I think we’ve missed one possible explanation for Rudy Giuliani’s behavior: Maybe he’s concealing the fact that he suffered a blow to the head severe enough to cause lasting damage to his prefrontal cortex. For those who haven’t done a Web search as I have, so I can now pretend to know what I’m talking about, the prefrontal cortex is the high-function part of the brain that controls, among many things, the ability to inhibit impulses, allowing us to regulate what we say and do. Actually, chances are that it’s not that at all, that Giuliani is continuing his very calculated effort to stay relevant by appealing to the ugliest emotions of the Republican Party’s base.
You decide what caused him to say what he did at a New York dinner: “I do not believe, and I know this is a horrible thing to say, but I do not believe that the president loves America.” So he knows it was a horrible thing to say but he said it anyway. So that eliminates the insanity defense. And he’s not backing down. And why should he?
The extremists actually aren’t all that extreme in today’s GOP. The party has encouraged the birther notion, which is to say that Barack Obama wasn’t even born in the United States and is therefore ineligible to be president. The accusation persists despite having been disproven every which way but Sunday. The demagogues continue to peddle that idea, along with the poisonous claim that the president is not the Christian he claims to be, but is actually a closet Islamist.
All of this revolves around the outrage by many conservatives that Obama got elected chief executive in the first place — oh, and in the second place, four years later. Still, they simply cannot accept the idea that the country’s leader — whose middle name is “Hussein” and doesn’t look like most of them (and you know what that means) — is really “one of us.”
So let’s dismiss this as simply Rudy being Rudy, but what’s galling about it is that the administration wimpily found it necessary to respond. No, I’m not talking about press secretary Josh Earnest telling reporters, “I feel sorry for Rudy Giuliani today.” That would be appropriately dismissive.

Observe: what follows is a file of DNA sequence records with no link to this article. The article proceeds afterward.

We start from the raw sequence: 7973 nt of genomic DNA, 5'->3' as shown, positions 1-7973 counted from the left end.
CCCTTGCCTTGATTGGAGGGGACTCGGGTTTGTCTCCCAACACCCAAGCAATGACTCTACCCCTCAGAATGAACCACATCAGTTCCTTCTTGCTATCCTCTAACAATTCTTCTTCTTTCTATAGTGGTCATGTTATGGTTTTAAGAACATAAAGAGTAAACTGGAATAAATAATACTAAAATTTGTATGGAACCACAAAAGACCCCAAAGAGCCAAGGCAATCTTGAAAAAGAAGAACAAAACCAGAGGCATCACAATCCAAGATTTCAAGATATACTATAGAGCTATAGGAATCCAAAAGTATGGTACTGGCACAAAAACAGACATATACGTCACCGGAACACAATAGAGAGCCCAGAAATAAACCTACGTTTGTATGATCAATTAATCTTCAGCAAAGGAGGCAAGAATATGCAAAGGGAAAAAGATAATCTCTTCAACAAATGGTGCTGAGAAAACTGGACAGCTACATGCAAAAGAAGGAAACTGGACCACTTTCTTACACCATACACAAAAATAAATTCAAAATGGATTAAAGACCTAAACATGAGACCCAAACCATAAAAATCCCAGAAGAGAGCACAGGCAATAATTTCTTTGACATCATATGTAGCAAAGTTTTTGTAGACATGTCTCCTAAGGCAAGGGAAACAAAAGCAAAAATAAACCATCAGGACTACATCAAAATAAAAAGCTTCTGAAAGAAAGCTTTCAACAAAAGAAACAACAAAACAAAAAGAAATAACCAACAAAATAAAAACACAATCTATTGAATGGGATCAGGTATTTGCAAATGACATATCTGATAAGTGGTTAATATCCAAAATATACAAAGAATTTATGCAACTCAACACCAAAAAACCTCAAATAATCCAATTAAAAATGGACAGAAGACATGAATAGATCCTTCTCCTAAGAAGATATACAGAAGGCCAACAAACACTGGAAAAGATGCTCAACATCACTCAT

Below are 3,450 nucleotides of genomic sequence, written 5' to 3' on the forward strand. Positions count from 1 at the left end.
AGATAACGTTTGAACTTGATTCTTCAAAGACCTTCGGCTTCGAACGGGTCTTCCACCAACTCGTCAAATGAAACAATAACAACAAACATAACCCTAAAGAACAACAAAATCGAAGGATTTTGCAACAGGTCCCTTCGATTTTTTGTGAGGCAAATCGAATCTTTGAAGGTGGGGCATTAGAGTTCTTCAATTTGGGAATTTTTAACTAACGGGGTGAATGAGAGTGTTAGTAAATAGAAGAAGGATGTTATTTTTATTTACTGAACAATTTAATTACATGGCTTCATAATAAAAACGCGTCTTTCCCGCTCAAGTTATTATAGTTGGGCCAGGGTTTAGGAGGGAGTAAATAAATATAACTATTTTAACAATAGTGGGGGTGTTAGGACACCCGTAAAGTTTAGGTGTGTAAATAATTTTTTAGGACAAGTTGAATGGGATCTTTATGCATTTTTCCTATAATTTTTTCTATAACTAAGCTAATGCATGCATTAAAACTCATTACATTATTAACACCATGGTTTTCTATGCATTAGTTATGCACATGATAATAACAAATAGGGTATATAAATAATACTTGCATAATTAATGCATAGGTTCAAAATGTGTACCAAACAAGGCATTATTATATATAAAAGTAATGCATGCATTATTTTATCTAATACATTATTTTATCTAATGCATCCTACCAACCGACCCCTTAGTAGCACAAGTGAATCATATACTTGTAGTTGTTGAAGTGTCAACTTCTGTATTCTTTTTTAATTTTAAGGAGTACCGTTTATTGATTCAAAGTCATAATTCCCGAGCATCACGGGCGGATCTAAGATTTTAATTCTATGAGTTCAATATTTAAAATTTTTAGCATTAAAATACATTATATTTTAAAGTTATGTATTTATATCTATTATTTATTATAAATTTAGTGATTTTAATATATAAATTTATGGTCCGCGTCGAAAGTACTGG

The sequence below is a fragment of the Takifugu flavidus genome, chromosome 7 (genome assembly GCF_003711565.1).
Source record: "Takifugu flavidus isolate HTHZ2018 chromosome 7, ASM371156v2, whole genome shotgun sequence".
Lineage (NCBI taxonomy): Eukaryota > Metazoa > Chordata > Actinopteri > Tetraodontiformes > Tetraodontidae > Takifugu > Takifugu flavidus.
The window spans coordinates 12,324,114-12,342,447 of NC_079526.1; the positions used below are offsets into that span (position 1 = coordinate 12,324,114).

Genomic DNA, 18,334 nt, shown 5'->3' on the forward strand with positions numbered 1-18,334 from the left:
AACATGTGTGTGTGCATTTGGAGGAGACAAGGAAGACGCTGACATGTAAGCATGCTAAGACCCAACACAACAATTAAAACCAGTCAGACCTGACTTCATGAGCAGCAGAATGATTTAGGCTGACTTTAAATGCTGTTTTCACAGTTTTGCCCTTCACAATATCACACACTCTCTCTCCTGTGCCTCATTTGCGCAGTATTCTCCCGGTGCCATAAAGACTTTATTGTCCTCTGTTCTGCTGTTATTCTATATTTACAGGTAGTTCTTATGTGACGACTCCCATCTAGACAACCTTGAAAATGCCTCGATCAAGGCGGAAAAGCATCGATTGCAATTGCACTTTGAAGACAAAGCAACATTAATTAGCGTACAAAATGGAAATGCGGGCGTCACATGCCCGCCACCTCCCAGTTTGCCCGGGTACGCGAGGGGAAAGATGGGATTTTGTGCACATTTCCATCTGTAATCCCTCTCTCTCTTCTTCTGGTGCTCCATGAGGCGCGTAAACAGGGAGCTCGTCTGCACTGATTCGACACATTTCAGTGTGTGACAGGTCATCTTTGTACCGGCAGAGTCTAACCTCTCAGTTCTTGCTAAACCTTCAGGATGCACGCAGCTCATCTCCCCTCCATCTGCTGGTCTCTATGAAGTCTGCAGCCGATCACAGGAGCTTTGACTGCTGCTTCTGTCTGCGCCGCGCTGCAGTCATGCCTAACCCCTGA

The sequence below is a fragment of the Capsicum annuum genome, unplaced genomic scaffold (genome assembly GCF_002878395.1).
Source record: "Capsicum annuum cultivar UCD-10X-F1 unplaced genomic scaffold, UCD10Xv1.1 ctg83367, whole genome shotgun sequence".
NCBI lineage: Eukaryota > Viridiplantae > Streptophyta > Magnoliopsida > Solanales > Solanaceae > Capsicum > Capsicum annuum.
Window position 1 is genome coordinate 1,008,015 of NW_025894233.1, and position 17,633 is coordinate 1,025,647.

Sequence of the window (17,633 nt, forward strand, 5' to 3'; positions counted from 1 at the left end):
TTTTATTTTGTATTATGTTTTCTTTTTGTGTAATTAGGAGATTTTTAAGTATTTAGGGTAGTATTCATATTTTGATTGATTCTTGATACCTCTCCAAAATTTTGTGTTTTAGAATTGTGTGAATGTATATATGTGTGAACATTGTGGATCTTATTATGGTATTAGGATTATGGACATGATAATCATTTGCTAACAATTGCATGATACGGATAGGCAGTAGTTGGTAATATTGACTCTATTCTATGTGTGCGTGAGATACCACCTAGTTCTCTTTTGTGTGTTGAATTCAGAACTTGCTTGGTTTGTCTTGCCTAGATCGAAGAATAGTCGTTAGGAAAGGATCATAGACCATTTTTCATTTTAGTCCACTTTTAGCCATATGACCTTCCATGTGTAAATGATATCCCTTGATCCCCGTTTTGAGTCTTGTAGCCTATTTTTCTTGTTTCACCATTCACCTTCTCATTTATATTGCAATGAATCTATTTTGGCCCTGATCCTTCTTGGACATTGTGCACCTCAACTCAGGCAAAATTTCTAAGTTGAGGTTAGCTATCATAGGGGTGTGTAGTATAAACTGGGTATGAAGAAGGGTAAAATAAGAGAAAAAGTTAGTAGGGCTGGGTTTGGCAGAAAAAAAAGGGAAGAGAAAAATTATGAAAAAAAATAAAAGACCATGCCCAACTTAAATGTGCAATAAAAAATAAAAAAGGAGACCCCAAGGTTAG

It was President Obama who made it a point to tell the Democratic National Committee that the party agenda is “about making this nation we love more perfect.” The White House will claim that POTUS often talks about how he “loves” America. But clearly, he or his handlers needed to make sure he said it while Giuliani’s invective was bouncing around the political darkness.
Certainly we have to wonder why the Rudy Giuliani comments get any circulation whatsoever. We can attribute that to the simple-minded, incendiary sound bite nature of policy debate this days. Frankly, that’s on us in journalism. What we have spawned is a society that is almost incapable of comprehending nuance and complexity.
So we come up with terms like “American exceptionalism” and the mindless argument that if someone doesn’t believe that the United States is inherently superior in every way, he or she is unpatriotic. It’s a descendant of “America: Love it or Leave It.” Critics of the U.S. of A. can just ship out. Never mind that we trail the developed world in a number of essential metrics that measure education and medical care, and never mind that our missteps have made bullying the planet’s other countries no longer possible.
So when President Obama tries to be evenhanded, he is fair game for the demagogues who exploit the desire for a return to the America that was, although that was largely a fiction, too. And that’s what Rudy Giuliani is: a demagogue whose hateful rants are amplified by media who thrive on hateful rants. Shame on him. Shame on us for paying attention. We should have our heads examined.
Bob Franken is a longtime broadcast journalist, including 20 years at CNN.